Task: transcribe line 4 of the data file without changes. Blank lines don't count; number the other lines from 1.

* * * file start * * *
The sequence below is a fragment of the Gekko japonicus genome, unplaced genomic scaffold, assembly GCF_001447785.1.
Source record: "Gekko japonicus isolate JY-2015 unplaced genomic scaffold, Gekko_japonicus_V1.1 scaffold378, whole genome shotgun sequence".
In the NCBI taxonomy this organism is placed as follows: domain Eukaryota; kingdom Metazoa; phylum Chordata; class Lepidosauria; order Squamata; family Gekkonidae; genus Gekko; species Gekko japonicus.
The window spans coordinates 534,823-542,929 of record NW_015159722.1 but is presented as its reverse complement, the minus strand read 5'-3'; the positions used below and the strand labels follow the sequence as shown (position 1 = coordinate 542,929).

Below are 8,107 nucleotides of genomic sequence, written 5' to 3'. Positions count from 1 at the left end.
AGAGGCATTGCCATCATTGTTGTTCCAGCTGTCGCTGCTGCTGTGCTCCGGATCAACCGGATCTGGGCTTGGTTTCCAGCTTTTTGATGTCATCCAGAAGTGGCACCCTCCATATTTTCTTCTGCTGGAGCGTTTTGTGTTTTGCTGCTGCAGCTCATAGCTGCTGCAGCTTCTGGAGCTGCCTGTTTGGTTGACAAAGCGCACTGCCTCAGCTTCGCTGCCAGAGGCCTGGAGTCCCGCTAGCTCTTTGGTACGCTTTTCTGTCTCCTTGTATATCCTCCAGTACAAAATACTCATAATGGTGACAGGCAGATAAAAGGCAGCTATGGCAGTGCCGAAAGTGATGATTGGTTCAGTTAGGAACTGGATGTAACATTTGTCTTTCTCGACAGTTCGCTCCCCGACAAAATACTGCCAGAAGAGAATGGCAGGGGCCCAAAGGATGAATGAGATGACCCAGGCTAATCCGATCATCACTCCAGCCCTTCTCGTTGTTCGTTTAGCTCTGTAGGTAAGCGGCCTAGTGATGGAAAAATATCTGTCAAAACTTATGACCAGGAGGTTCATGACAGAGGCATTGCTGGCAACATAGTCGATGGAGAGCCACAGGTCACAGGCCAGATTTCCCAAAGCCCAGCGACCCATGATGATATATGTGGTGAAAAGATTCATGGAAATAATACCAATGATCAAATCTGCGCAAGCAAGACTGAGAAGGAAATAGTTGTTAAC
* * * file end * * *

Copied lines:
The window spans coordinates 534,823-542,929 of record NW_015159722.1 but is presented as its reverse complement, the minus strand read 5'-3'; the positions used below and the strand labels follow the sequence as shown (position 1 = coordinate 542,929).